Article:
We might initially map these divergent tendencies onto the divergence between the New Perspective in Pauline scholarship on the one hand (which has so admirably brought our attention again to the historical specificity of Paul?s claims), and readings of Paul labelled as ?Lutheran? on the other hand (with their all-encompassing anthropological claims regarding salvation). And this would not be too far off the mark. However, the situation is more complicated. It is true that in Luther?s hands Paul?s historically specific polemic is turned against the Catholic Church of his day, as well as others whom he tars with the same brush (Jews and Muhammedans). It becomes applicable across the whole of the spectrum of the human race to the extent that it is united in its sinful attempt to justify itself before God. However, it would be too quick to say that this ?universalism? has a timelessness which evacuates God?s revelation of its historicity, because Luther?s polemic must also be seen in its very specific historical context, and is not meant as a timeless statement about the human race. But it may be fair to say that when Luther is absorbed into ?Lutheranism?, or any rigid repetition of Luther?s formulae, then such timeless, bland universalism is the result.

On the other hand, writers within the New Perspective are inevitably not content to remain with purely historical claims. Thus, for instance, although James Dunn [ii] critiques an interpretation of Paul?s polemic in terms of the universal ?Lutheran? categories of legalism and grace, arguing that the focus is specifically on the ?identity markers? of the Jewish law and the question of Gentile salvation, he nevertheless goes on to identify Paul?s attack on the works of the law as an attack on ethnocentrism — an equally universal category (and arguably an even more offensive indictment of the Judaism of the day than the ?Lutheran? criticism of self-righteousness). [iii] Daniel Boyarin makes an equivalent move in his distinction between the particularism of the Jewish tradition and the universalism of Pauline theology. [iv]

The problem, then, is not how to hold the divergent tendencies of contextualising and universalising together — indeed, the one seems naturally to spawn the other — but how to bring them into proper relation: how to read for a truth which transcends historical context without resorting to a timeless truth which undermines all historical particularity. How, in other words, do we read the Bible as the word of the living God whose revelation is always irrevocably historical?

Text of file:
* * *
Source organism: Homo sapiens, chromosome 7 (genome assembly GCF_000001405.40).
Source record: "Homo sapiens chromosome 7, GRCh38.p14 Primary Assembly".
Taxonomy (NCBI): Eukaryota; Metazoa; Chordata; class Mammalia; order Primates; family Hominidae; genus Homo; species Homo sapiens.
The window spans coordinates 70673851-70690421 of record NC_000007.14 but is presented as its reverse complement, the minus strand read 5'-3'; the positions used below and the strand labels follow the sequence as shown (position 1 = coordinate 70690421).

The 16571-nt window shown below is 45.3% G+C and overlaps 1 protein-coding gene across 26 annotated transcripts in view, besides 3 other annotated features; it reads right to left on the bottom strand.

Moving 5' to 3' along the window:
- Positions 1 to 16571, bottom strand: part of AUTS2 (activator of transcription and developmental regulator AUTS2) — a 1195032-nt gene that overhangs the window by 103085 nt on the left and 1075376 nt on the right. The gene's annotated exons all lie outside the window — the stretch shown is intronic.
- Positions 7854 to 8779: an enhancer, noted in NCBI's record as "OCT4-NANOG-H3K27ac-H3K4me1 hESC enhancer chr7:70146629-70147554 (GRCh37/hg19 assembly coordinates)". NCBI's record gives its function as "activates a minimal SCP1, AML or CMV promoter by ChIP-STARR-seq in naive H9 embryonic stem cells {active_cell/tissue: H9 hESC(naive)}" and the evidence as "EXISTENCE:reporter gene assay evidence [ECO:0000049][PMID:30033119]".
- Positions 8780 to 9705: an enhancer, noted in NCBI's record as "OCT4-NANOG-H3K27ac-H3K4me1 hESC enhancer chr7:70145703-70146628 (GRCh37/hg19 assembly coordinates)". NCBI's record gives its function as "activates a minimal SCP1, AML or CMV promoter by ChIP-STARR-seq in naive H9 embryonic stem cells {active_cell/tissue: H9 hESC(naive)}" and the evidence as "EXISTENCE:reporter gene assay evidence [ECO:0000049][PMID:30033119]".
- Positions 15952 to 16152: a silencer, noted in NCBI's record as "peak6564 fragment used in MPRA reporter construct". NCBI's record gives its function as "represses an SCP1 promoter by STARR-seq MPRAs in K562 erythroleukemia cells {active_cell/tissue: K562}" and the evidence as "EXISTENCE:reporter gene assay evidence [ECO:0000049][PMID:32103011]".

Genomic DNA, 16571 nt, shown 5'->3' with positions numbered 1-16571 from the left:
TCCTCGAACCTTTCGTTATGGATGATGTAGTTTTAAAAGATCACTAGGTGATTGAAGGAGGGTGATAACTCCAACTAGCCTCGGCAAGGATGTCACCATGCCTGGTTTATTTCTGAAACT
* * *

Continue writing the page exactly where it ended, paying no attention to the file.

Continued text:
I will argue in the following that we may do so by reading Paul as a reparative reasoner ; [v] as one who offers his arguments for the purpose of repair, or the healing of suffering. His argument that justification is by faith is neither simply a claim about Gentile entry into the people of God (a particular, purely contextual claim), nor about the priority of God?s grace over our deeds (a universal claim), but as Paul?s theological reflection on more primary practical responses to suffering that has arisen in the Galatian congregations. The healing of the suffering is primary; the theology is secondary and only has meaning in respect of the concrete healing that is taking place. It cannot be abstracted as timelessly valid.

Therefore, if Paul is to have meaning beyond his own context and for us today, this can be discovered only by way of the identification of analogies between the problems being addressed in the Galatian congregations and problems we find in our communal and individual lives today. Once these have been identified, we may be able to learn from Paul?s responses. We will need to identify patterns underlying series of his responses, and such patterns may have a vagueness which enables them to guide our responses in times and places remote from Paul?s. Paul?s theologising — his moments of insight into the deeper structures of his repair — is precisely this identification of such patterns. Conversely, however, the theological principles that are generated, such as justification by faith, are only abstractions from a series of concrete responses, and so can only be made sense of in relation to these. Moreover, they may not be framed in the most appropriate categories for another time and place. Hence the only way to learn from Paul is to follow his own concrete responses for ourselves, finding when appropriate our own categories to encapsulate the patterns that emerge, and even discovering patterns that Paul himself does not draw attention to. Just as Paul?s theology is specific to the situations he is addressing, so will we have to develop our own specific theologies appropriate to the situations we are addressing.